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Chapter 3
When I found that I was a prisoner a sort of wild feeling came over me. I rushed up and
down the stairs, trying every door and peering out of every window I could find, but after
a little the conviction of my helplessness overpowered all other feelings. When I look
back after a few hours I think I must have been mad for the time, for I behaved much as
a rat does in a trap. When, however, the conviction had come to me that I was helpless
I sat down quietly, as quietly as I have ever done anything in my life, and began to think
over what was best to be done. I am thinking still, and as yet have come to no definite
conclusion. Of one thing only am I certain. That it is no use making my ideas known to
the Count. He knows well that I am imprisoned, and as he has done it himself, and has
doubtless his own motives for it, he would only deceive me if I trusted him fully with the
facts. So far as I can see, my only plan will be to keep my knowledge and my fears to
myself, and my eyes open. I am, I know, either being deceived, like a baby, by my own
fears, or else I am in desperate straits, and if the latter be so, I need, and shall need, all
my brains to get through.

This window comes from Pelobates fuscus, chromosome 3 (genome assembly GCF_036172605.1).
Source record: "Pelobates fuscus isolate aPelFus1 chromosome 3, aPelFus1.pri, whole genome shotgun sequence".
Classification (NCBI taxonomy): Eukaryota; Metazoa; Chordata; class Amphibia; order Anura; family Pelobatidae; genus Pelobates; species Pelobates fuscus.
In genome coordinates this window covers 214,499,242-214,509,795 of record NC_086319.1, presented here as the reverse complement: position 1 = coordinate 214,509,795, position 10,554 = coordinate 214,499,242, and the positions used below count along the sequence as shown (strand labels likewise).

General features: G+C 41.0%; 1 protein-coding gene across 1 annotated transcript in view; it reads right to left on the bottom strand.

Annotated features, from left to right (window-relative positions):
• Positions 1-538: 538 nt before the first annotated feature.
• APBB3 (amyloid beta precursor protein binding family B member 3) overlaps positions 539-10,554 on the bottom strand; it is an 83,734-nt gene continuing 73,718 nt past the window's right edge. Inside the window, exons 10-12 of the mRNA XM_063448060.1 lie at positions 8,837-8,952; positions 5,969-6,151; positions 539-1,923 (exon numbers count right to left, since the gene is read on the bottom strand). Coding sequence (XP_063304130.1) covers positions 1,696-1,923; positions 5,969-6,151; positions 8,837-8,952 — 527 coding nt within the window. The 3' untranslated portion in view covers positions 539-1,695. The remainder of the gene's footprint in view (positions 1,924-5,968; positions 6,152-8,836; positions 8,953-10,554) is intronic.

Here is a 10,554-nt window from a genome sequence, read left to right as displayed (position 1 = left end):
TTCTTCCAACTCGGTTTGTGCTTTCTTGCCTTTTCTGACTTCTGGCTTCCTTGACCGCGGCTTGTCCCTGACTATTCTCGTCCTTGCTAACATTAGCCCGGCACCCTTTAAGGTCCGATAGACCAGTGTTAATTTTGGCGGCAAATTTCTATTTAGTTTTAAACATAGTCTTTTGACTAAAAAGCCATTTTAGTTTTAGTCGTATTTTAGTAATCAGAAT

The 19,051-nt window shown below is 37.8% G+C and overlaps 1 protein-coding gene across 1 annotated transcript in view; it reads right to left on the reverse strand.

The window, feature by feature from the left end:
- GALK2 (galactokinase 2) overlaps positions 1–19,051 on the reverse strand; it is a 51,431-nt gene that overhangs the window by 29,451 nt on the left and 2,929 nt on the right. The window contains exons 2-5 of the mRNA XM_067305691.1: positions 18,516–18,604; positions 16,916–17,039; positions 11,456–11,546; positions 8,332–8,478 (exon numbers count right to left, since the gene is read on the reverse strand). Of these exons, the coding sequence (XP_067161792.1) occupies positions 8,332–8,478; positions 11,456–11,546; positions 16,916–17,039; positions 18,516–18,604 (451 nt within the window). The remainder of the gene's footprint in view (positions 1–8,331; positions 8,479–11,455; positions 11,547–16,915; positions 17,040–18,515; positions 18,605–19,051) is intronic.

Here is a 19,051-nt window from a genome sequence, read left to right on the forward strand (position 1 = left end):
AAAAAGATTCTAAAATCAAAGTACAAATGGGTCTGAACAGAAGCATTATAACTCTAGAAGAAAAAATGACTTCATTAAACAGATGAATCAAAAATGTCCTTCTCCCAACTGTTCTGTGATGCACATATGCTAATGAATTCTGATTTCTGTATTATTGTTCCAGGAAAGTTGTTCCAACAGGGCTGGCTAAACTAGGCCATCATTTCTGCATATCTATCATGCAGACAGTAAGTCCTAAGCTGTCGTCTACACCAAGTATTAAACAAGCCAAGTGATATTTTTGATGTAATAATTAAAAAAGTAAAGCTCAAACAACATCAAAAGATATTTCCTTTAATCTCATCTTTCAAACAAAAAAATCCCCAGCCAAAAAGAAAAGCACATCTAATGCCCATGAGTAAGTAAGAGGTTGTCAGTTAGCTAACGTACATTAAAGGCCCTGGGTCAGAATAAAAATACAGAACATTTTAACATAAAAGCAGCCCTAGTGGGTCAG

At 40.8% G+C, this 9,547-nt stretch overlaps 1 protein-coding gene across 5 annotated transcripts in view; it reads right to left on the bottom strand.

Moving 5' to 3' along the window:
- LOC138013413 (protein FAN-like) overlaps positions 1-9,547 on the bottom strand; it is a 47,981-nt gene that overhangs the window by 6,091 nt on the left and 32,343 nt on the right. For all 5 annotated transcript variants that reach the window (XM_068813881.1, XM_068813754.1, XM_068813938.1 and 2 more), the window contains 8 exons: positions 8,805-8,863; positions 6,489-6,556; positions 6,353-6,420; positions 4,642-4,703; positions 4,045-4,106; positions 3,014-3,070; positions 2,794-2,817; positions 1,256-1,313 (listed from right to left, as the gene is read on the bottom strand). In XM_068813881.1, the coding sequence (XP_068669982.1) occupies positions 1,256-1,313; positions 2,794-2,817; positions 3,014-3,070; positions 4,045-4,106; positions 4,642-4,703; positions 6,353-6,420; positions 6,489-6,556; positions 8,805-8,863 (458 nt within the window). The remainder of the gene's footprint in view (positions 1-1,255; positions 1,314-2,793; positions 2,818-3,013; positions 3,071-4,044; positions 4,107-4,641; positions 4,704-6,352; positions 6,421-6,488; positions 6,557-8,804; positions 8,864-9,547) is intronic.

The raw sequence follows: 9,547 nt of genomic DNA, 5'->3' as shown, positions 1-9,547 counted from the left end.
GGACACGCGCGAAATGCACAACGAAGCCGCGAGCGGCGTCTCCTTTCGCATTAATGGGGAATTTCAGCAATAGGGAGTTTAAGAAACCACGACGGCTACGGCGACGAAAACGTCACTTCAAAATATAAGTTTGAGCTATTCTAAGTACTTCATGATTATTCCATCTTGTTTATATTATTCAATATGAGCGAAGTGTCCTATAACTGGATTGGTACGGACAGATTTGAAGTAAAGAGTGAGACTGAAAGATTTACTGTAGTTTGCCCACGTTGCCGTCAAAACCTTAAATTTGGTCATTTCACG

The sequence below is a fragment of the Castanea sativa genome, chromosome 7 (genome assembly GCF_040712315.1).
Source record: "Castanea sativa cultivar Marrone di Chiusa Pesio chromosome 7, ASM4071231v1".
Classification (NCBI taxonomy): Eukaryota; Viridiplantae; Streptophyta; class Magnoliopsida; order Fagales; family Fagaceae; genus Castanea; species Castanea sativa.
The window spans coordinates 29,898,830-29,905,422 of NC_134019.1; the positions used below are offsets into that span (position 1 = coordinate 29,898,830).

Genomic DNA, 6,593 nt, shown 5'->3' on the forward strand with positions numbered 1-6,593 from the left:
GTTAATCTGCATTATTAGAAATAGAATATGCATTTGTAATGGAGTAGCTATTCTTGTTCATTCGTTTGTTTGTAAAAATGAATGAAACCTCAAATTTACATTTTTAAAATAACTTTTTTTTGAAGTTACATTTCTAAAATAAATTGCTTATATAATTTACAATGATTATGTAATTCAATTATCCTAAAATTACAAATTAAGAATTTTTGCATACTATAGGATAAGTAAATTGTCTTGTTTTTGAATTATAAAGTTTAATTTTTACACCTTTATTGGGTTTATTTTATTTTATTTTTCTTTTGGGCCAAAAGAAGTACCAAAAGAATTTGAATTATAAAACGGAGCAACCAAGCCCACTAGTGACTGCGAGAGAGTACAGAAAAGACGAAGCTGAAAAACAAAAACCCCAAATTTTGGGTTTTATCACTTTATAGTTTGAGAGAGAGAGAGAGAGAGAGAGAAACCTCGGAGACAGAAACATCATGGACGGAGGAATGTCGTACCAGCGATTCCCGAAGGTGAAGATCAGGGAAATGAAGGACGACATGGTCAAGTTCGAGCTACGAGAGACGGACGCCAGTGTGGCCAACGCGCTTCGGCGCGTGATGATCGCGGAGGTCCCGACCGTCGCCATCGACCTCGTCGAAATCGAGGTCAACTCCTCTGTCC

I had hardly come to this conclusion when I heard the great door below shut, and knew
that the Count had returned. He did not come at once into the library, so I went
cautiously to my own room and found him making the bed. This was odd, but only
confirmed what I had all along thought, that there are no servants in the house. When
later I saw him through the chink of the hinges of the door laying the table in the dining
room, I was assured of it. For if he does himself all these menial offices, surely it is proof
that there is no one else in the castle, it must have been the Count himself who was the
driver of the coach that brought me here. This is a terrible thought, for if so, what does it
mean that he could control the wolves, as he did, by only holding up his hand for
silence? How was it that all the people at Bistritz and on the coach had some terrible
fear for me? What meant the giving of the crucifix, of the garlic, of the wild rose, of the
mountain ash?
Bless that good, good woman who hung the crucifix round my neck! For it is a comfort
and a strength to me whenever I touch it. It is odd that a thing which I have been taught
to regard with disfavour and as idolatrous should in a time of loneliness and trouble be
of help. Is it that there is something in the essence of the thing itself, or that it is a
medium, a tangible help, in conveying memories of sympathy and comfort? Some time,
if it may be, I must examine this matter and try to make up my mind about it. In the
meantime I must find out all I can about Count Dracula,as it may help me to understand.
Tonight he may talk of himself, if I turn the conversation that way. I must be very careful,
however, not to awake his suspicion.
Midnight.--I have had a long talk with the Count. I asked him a few questions on
Transylvania history, and he warmed up to the subject wonderfully. In his speaking of
things and people, and especially of battles, he spoke as if he had been present at them
all. This he afterwards explained by saying that to a Boyar the pride of his house and
name is his own pride, that their glory is his glory, that their fate is his fate. Whenever he